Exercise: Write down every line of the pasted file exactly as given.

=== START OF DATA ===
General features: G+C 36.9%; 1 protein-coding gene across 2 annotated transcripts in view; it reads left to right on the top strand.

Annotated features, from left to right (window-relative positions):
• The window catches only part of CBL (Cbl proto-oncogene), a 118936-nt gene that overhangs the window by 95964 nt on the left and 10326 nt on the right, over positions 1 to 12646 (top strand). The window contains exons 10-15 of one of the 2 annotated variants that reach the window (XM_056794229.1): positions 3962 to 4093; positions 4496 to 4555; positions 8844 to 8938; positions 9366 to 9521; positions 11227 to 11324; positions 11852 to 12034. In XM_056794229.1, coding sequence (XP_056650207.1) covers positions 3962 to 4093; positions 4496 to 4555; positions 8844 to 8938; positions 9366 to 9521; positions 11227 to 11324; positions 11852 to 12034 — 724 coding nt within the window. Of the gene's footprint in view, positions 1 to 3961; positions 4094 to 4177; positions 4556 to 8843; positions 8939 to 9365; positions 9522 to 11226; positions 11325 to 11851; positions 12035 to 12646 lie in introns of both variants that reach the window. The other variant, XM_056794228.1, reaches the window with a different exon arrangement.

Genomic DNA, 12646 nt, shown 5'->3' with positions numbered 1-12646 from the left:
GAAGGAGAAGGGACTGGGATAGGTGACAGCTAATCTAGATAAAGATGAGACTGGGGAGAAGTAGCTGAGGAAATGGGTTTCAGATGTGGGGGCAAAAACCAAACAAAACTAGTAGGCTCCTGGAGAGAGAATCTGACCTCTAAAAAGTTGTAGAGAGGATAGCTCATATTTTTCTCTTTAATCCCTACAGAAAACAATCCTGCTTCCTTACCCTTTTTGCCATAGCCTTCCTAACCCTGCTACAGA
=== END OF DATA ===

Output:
General features: G+C 36.9%; 1 protein-coding gene across 2 annotated transcripts in view; it reads left to right on the top strand.

Annotated features, from left to right (window-relative positions):
• The window catches only part of CBL (Cbl proto-oncogene), a 118936-nt gene that overhangs the window by 95964 nt on the left and 10326 nt on the right, over positions 1 to 12646 (top strand). The window contains exons 10-15 of one of the 2 annotated variants that reach the window (XM_056794229.1): positions 3962 to 4093; positions 4496 to 4555; positions 8844 to 8938; positions 9366 to 9521; positions 11227 to 11324; positions 11852 to 12034. In XM_056794229.1, coding sequence (XP_056650207.1) covers positions 3962 to 4093; positions 4496 to 4555; positions 8844 to 8938; positions 9366 to 9521; positions 11227 to 11324; positions 11852 to 12034 — 724 coding nt within the window. Of the gene's footprint in view, positions 1 to 3961; positions 4094 to 4177; positions 4556 to 8843; positions 8939 to 9365; positions 9522 to 11226; positions 11325 to 11851; positions 12035 to 12646 lie in introns of both variants that reach the window. The other variant, XM_056794228.1, reaches the window with a different exon arrangement.

Genomic DNA, 12646 nt, shown 5'->3' with positions numbered 1-12646 from the left:
GAAGGAGAAGGGACTGGGATAGGTGACAGCTAATCTAGATAAAGATGAGACTGGGGAGAAGTAGCTGAGGAAATGGGTTTCAGATGTGGGGGCAAAAACCAAACAAAACTAGTAGGCTCCTGGAGAGAGAATCTGACCTCTAAAAAGTTGTAGAGAGGATAGCTCATATTTTTCTCTTTAATCCCTACAGAAAACAATCCTGCTTCCTTACCCTTTTTGCCATAGCCTTCCTAACCCTGCTACAGA